The global death toll from the new coronavirus, which emerged less than a year ago in China and has swept across the world, passed ten lakh on Sunday.
The pandemic has ravaged the global economy, inflamed geopolitical tensions and upended lives, from Indian slums and Brazil’s jungles to America’s biggest city New York.
World sports, live entertainment and international travel ground to a halt as fans, audiences and tourists were forced to stay at home, kept inside by strict measures imposed to curb the virus spread.
Drastic controls that put half of humanity – more than four billion people – under some form of lockdown by April at first slowed its pace, but since restrictions were eased cases have soared again.
On Sunday 2230 GMT the disease had claimed 1,000,009 victims from 33,018,877 recorded infections, according to an AFP tally using official sources.
The US has the highest death toll with more than 200,000 fatalities followed by Brazil, India, Mexico and Britain.
For Italian truck driver Carlo Chiodi those grim figures include both his parents, who he says he lost within days of each other.
With scientists still racing to find a working vaccine, governments are again forced into an uneasy balancing act: Virus controls slow the spread of the disease, but they hurt already reeling economies and businesses.
The IMF earlier this year warned that the economic upheaval could cause a “crisis like no other” as the world’s GDP collapsed.
Europe, hit hard by the first wave, is now facing another surge in cases, with Paris, London and Madrid all forced to introduce controls to slow cases threatening to overload hospitals.
Masks and social distancing in shops, cafes and public transport are now part of everyday life in many cities.
Mid-September saw a record rise in cases in most regions and the World Health Organization has warned virus deaths could even double to two million without more global collective action.
Waking up to Covid-19
The SARS-CoV-2 virus which causes the illness known as Covid-19 made its first known appearance in the central Chinese city of Wuhan, ground zero of the outbreak.
How it got it is still unclear but scientists think it originated in bats and could have been transmitted to people via another mammal.
Wuhan was shut down in January as other countries looked on in disbelief at China’s draconian controls, even as they went about their business as usual.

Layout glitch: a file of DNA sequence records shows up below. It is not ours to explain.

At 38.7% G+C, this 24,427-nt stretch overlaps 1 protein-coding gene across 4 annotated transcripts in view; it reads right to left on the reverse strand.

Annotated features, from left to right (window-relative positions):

By March 11, the virus had emerged in over 113 countries and the World Health Organization (WHO) declared a pandemic, expressing concern about the “alarming levels of inaction”.
Patrick Vogt, a family doctor in Mulhouse, a city that became the outbreak’s epicenter in France in March, said he realised coronavirus was everywhere when doctors started falling ill, some dying.
Nor did the virus spare the rich or famous this year.
British Prime Minister Boris Johnson spent a week in the hospital. Madonna tested positive after a tour of France as did Tom Hanks and his wife who recovered and returned home to Los Angeles after quarantine in Australia.
The Tokyo Olympics, Rio’s famed Carnival and the Muslim pilgrimage to Mecca are among the major events postponed or disrupted by the pandemic.
Premier League football has restarted but with empty stadiums. The French Open tennis tournament is limiting its audiences to 1,000 a day.
Israel has gone into full lockdown again and Moscow’s vulnerable have been ordered to stay home.
As the restrictions tighten, protests and anger are rising as businesses worry about their survival and individuals grow frustrated about their jobs and families in the face of another round of lockdown measures.
Anti-lockdown protesters and police clashed in central London on Saturday as officers dispersed the thousands at a demonstration.
Along with the turmoil, though, lies some hope.
Crucially, nine vaccine candidates ae in last-stage clinical trials with hopes some will be rolled out next year though questions remain about how and when they will be distributed around the world. Source: AFP